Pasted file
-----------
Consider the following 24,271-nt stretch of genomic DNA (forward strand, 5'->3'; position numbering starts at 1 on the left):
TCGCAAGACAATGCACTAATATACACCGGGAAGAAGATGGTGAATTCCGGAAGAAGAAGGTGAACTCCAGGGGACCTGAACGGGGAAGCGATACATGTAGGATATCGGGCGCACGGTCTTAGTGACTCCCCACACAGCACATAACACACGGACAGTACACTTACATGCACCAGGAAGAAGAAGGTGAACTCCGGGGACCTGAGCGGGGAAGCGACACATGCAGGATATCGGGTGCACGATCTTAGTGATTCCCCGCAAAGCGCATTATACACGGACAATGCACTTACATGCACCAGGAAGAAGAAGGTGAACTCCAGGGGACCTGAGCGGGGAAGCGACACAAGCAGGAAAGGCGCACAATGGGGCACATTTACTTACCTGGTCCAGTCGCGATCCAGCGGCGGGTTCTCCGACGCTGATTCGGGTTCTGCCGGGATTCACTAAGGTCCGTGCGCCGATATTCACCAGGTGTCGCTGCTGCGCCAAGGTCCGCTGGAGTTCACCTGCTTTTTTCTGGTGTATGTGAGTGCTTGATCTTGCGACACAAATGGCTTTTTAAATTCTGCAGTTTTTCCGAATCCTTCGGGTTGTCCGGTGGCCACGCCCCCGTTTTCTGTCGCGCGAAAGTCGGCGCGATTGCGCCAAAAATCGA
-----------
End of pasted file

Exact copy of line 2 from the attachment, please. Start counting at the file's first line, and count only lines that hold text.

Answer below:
TCGCAAGACAATGCACTAATATACACCGGGAAGAAGATGGTGAATTCCGGAAGAAGAAGGTGAACTCCAGGGGACCTGAACGGGGAAGCGATACATGTAGGATATCGGGCGCACGGTCTTAGTGACTCCCCACACAGCACATAACACACGGACAGTACACTTACATGCACCAGGAAGAAGAAGGTGAACTCCGGGGACCTGAGCGGGGAAGCGACACATGCAGGATATCGGGTGCACGATCTTAGTGATTCCCCGCAAAGCGCATTATACACGGACAATGCACTTACATGCACCAGGAAGAAGAAGGTGAACTCCAGGGGACCTGAGCGGGGAAGCGACACAAGCAGGAAAGGCGCACAATGGGGCACATTTACTTACCTGGTCCAGTCGCGATCCAGCGGCGGGTTCTCCGACGCTGATTCGGGTTCTGCCGGGATTCACTAAGGTCCGTGCGCCGATATTCACCAGGTGTCGCTGCTGCGCCAAGGTCCGCTGGAGTTCACCTGCTTTTTTCTGGTGTATGTGAGTGCTTGATCTTGCGACACAAATGGCTTTTTAAATTCTGCAGTTTTTCCGAATCCTTCGGGTTGTCCGGTGGCCACGCCCCCGTTTTCTGTCGCGCGAAAGTCGGCGCGATTGCGCCAAAAATCGA